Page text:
The use of required arbitration agreements with employees who waived class or collective claims has increased in recent years. This is particularly true following the United States Supreme Court’s April 2011 decision in AT&T Mobility v. Concepcion, in which the Supreme Court held that the Federal Arbitration Act (FAA) preempts state laws that bar class action waivers in arbitration agreements. In particular, some employers have valued these provisions as a way to limit the risk of putative collective actions under the Fair Labor Standards Act (FLSA).
A January 3, 2011, decision issued by the National Labor Relations Board (NLRB or “Board”) now puts the use of such arbitration agreements into question. In D.R. Horton, a two-member majority of the Obama Board (Republican Member Hayes recused himself) effectively ignored prior Supreme Court precedent and a 2006 internal opinion of the Board’s General Counsel, and held that such arbitration agreements violate the National Labor Relations Act (NLRA). In doing so, the Obama Board continues its recent trend of expanding the NLRA’s reach into the nonunion employment environment by holding that certain employee activities are protected by the NLRA.
The arbitration agreement at issue in D.R. Horton limited the arbitrator’s authority “to consolidate the claims of other employees” and provided that the arbitrator did not “have authority to fashion a proceeding as a class or collective action or to award relief to a group or class of employees in one arbitration proceeding.” An employee who signed the agreement later sought arbitration on behalf of himself and a nationwide class of similarly situated individuals for alleged violations of the FLSA. The employee then filed an unfair labor practice charge with the Board, challenging the arbitration agreement’s prohibition on class arbitrations.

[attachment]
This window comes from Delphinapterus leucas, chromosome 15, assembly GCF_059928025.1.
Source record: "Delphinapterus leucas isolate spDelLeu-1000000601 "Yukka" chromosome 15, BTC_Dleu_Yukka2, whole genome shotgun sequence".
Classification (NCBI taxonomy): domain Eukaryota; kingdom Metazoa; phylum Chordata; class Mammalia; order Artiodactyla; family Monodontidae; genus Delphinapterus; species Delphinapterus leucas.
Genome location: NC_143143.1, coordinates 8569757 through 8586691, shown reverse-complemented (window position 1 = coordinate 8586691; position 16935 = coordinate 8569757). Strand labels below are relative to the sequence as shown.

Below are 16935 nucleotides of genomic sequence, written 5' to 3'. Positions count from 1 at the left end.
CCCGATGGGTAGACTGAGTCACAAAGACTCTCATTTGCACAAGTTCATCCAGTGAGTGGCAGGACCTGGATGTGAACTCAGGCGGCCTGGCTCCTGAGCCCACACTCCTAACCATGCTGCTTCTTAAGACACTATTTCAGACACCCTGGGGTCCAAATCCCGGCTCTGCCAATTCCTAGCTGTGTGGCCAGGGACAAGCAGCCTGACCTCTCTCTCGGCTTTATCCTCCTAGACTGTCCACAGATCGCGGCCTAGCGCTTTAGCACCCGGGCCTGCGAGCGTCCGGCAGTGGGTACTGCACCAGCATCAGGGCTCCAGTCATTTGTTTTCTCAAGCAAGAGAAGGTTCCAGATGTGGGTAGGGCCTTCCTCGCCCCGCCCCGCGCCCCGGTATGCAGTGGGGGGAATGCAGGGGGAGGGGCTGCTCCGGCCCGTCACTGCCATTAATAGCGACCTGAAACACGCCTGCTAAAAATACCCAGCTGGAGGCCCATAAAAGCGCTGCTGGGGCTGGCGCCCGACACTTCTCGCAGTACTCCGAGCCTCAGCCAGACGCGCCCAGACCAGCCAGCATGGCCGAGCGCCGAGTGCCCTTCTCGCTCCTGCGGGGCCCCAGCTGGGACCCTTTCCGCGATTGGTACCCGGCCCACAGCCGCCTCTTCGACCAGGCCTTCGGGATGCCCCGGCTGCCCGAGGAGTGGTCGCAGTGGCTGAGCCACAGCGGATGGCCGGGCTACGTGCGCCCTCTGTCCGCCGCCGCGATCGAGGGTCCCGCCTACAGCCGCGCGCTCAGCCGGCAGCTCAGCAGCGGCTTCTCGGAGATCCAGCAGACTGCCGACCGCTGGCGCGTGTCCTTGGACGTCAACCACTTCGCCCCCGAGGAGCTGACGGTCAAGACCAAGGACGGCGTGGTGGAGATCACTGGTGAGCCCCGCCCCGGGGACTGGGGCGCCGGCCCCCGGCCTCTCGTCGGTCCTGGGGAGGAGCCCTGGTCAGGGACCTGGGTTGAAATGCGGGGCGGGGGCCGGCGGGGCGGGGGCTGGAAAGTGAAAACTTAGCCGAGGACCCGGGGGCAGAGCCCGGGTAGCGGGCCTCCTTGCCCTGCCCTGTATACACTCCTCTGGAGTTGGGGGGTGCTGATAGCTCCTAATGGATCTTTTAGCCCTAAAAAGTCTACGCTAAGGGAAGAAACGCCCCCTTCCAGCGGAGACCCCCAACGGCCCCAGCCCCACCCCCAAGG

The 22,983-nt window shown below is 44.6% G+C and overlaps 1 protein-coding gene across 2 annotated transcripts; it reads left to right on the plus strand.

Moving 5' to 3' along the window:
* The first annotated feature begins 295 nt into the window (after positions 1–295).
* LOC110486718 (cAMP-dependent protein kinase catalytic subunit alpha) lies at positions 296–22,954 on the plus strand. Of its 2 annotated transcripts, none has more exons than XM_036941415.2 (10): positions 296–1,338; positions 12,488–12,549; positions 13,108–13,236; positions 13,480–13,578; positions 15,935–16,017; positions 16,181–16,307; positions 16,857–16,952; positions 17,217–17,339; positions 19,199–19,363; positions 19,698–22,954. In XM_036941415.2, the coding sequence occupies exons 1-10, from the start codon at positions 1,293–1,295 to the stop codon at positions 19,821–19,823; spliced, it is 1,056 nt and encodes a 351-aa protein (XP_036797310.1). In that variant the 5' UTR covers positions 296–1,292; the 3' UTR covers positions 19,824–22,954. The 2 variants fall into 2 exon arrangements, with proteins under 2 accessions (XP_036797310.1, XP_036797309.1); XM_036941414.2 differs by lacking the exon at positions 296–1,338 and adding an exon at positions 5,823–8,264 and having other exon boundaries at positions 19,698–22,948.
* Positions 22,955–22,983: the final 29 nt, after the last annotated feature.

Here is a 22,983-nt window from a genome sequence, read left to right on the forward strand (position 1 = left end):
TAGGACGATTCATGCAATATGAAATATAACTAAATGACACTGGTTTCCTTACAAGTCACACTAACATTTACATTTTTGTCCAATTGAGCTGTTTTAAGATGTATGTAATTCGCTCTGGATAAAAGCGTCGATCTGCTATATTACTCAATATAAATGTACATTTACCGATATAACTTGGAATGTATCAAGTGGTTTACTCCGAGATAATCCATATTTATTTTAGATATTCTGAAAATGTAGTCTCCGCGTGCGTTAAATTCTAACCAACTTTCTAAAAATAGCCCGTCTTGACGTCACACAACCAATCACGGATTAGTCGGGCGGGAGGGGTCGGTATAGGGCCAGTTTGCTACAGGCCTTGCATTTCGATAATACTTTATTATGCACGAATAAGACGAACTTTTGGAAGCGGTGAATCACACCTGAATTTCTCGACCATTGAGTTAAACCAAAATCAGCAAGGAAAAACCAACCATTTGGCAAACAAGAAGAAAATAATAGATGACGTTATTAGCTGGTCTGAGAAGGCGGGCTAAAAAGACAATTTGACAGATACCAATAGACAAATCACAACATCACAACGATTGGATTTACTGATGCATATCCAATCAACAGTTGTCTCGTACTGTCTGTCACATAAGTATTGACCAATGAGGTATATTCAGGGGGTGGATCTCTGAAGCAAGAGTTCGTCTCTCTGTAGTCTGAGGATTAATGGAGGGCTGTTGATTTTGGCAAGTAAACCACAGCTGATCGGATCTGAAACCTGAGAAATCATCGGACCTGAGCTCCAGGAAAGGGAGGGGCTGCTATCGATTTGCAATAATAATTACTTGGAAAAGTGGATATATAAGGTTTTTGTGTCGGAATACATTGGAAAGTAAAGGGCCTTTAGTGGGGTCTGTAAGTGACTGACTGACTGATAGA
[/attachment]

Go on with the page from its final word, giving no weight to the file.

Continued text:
The Board held that the prohibition violated the NLRA. Specifically, it held that an employee’s filing of a class or collective claim constituted protected concerted activity under Section 7 of the NLRA. That provision grants employees the right “to engage in . . . concerted activities for the purpose of collective bargaining or other mutual aid or protection . . . .” 29 U.S.C. § 157. Consequently, the Board ruled that the arbitration provision’s interference with that conduct violated Section 8(a)(1) of the NLRA, which prohibits employers from interfering with employees’ exercise of their Section 7 rights.
Given the apparent conflict with the United States Supreme Court’s recent Concepcion decision and other Supreme Court precedent expanding the propriety of arbitration agreements under the FAA (including those that limit the right to class treatment), the Board majority spent significant effort trying to explain away a conflict. The Board argued that its decision did not conflict with Concepcion because Concepcion did not involve the NLRA and addressed only the issue of whether the FAA preempted a state law. In contrast, the Board’s decision focused on the interplay of two federal statutes. The Board, then, argued that the right to collective or class claims in employment claims (including FLSA actions) is a substantive rather than a procedural right and that the FAA does not require the waiver of such rights.
The D.R. Horton decision continues the recent trend of expanding the definition of “concerted activity” protected by the NLRA. Essentially ignoring Supreme Court precedent, the Board has taken it upon itself to attempt to outlaw class action arbitration waivers required by most employers. If upheld on appeal, this decision will have a significant impact on employers throughout the country that are neither unionized nor facing any organizing activities. Particularly following the Concepcion decision, many employers were implementing or considering the implementation of arbitration agreements that contained class action waivers.
If you currently use employment arbitration agreements with class action waivers or are considering such agreements, please contact the authors or other members of the McGuireWoods Labor & Employment team.